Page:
Highland Southern Figure 9.4 Schematic block diagram Boundary Fault Uplands Fault of the structure of the Midland Valley and adjacent regions in Late Silurian to v v volcanics Midland Valley basement: Early Devonian times. The present metamorphic and Ordovician conglomerates Devonian sedimentary rocks positions of the major faults may reflect later compression of the sandstones Midland Valley. Sedimentation at the end of the Caledonian Orogeny 107

9.4.2 Late Silurian–Early Devonian sedimentation The early basin fill comprised conglomerates and breccias deposited in alluvial fans (Figure 9.5). The debris mainly consisted of reworked , granitic boulders, abundant andesitic volcanics, and dolerites. The gabbros and dolerites were probably sourced from remnant ophiolitic rocks that may underlie the Midland Valley. Detritus of Dalradian origin accounts for only a limited amount of these sediments. Palaeocurrent data (Figure 9.3) indicate that the sediments were sourced from several regions: from the NE and SW, from the adjacent blocks of the Grampian Highlands and Southern Uplands, and from the volcanic axis. It has been suggested that deposition occurred in a set of transtensional basins bounded by a series of active strike–slip faults (including the Highland Boundary and Southern Uplands Faults). The changing pattern of fault movements caused uplift in some areas and erosion in others, and led to the recycling of earlier deposits as areas of deposition became uplifted blocks. The early sediments were progressively recycled and reworked.

Figure 9.5 Near-vertical Lower Old Red Sandstone conglomerates in the northern limb of the Strathmore , Dunnottar Castle, south of .

By late Early Devonian times sedimentation in the basin had changed. The coarse conglomerates and breccias gave way to finer sands. Palaeocurrent data suggest a south-westerly flow along the axis of the basin, and indicate that the sediment was derived from the north-east. One possible explanation is that the sediments were sourced from the rising Scandian mountains and transported by major trunk that flowed south-west along the axis of the basin. The fining- upwards of the sequence and the absence of significant Dalradian metamorphic debris suggest that the basin flanks or shoulders were no longer uplifting and providing debris to the basin.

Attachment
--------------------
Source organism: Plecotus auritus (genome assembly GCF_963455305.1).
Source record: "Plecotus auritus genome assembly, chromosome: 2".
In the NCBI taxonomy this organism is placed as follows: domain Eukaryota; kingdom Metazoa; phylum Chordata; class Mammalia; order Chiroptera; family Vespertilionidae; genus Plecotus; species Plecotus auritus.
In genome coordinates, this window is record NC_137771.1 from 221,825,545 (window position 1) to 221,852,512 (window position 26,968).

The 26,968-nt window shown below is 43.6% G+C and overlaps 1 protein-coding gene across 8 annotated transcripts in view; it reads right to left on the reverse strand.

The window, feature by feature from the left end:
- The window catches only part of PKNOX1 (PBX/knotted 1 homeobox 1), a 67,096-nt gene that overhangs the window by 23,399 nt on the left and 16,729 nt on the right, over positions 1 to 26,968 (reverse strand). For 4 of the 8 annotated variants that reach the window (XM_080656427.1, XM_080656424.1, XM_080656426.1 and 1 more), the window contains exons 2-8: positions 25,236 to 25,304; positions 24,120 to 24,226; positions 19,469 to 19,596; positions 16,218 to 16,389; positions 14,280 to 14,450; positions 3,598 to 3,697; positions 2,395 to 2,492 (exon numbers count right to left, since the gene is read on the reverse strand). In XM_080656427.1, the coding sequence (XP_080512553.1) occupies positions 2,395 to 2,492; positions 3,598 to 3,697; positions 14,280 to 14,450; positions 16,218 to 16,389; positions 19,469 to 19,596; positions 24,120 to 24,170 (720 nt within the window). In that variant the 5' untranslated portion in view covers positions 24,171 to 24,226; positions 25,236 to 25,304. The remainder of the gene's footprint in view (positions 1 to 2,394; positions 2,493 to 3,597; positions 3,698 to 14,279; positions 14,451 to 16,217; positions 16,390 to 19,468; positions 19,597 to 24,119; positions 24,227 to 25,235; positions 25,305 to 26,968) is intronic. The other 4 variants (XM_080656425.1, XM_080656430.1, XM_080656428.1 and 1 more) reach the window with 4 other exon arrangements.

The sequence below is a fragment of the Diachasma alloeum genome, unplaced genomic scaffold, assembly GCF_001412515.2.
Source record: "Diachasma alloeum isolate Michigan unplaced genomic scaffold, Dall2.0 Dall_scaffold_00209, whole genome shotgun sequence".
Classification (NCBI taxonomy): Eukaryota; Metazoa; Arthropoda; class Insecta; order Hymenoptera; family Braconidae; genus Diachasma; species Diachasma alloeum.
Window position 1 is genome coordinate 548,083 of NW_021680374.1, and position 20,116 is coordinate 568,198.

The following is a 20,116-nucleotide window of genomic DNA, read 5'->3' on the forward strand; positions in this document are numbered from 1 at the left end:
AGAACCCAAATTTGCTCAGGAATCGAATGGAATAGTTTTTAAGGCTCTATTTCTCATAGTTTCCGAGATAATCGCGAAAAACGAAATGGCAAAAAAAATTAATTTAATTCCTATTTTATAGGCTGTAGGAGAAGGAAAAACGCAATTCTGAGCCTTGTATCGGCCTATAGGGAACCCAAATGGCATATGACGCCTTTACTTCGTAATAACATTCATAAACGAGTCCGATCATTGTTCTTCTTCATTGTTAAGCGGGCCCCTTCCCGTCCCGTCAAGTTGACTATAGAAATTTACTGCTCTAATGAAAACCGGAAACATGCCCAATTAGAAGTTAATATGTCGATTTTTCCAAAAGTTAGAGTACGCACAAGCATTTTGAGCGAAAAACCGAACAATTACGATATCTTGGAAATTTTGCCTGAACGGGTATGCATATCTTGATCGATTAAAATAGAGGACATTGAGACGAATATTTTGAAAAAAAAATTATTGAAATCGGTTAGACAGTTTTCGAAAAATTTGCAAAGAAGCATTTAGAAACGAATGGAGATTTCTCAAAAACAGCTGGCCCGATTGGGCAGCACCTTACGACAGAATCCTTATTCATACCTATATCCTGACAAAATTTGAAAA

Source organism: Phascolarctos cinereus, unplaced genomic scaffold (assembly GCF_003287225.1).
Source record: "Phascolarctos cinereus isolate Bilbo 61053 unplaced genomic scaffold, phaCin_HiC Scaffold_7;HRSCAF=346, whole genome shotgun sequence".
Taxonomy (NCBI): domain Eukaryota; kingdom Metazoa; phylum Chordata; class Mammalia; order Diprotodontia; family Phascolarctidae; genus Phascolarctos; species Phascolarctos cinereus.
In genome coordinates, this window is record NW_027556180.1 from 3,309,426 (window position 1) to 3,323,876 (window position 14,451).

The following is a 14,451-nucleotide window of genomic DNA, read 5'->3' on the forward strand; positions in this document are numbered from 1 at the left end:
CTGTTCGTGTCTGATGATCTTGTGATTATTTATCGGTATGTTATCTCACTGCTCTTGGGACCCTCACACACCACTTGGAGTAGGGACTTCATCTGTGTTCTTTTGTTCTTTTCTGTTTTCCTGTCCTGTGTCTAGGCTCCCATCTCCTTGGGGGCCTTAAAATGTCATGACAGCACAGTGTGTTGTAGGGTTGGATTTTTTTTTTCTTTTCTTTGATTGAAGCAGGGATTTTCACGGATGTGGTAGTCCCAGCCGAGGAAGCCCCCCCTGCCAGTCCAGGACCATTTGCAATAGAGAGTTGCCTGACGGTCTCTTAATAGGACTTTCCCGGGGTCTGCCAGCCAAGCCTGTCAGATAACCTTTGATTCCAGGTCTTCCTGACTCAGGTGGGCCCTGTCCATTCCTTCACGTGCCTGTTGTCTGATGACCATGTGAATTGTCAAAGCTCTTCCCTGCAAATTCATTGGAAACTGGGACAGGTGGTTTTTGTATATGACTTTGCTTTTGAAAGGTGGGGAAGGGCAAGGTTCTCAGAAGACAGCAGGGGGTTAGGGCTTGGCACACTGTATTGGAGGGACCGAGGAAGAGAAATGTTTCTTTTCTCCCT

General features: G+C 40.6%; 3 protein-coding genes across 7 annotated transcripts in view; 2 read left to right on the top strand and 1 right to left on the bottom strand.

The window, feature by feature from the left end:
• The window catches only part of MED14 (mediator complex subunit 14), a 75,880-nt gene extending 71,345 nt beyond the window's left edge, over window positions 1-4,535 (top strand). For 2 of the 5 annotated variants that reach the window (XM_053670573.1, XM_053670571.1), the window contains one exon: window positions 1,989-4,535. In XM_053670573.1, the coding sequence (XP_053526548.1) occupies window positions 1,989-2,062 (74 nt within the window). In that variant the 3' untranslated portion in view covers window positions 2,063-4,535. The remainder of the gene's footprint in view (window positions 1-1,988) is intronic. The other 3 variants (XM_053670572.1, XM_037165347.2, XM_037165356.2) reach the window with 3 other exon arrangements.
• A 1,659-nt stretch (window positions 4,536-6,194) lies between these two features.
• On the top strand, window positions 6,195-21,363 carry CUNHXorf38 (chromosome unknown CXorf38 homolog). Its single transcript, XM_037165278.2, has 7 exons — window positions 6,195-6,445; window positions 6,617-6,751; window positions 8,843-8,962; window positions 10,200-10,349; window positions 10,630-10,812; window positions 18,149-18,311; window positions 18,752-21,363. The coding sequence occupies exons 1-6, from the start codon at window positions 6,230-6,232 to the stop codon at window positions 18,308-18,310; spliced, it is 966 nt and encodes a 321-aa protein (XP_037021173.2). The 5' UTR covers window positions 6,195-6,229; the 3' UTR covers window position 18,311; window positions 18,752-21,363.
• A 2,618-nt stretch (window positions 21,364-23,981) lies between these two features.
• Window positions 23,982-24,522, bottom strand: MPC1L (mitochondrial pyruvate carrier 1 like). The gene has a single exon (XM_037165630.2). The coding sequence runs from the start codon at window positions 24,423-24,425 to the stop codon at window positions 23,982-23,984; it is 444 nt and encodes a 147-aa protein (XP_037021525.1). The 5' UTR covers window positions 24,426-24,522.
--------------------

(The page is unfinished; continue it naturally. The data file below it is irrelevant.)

9.4.3 A Mid-Devonian hiatus Sedimentation in the Midland Valley ceased in Mid-Devonian times. Several lines of evidence point to a phase of convergence or transpression at this time. For example, the Early Devonian basins are folded on a regional scale, with NE– SW-striking axes. In addition, the Early Devonian basin-bounding faults may have been reactivated as thrusts, a process which led to truncation of the basin margins. The possible effect of the displacement on the positions of the major faults is illustrated in Figure 9.4. 108 Mountain Building in Scotland

late Early Devonian extension

OB OB marine incursion

e utur B s S V etu M Iap

southwards advancing mountain front sediment recycling uplifting landmass


extensional arine shelf basin regime m s CB CB seaway? deep marine basins Lizard

(a) Early Devonian (b) Mid-Devonian

land marine basin OB non-marine basin sediment dispersal pattern flow along basin axis fault (strike–slip) B MV

CB Cornubian Basin MVB Midland Valley Basins MB BCL Bristol Channel Landmass OB Orcadian Basin AWB Anglo-Welsh Basin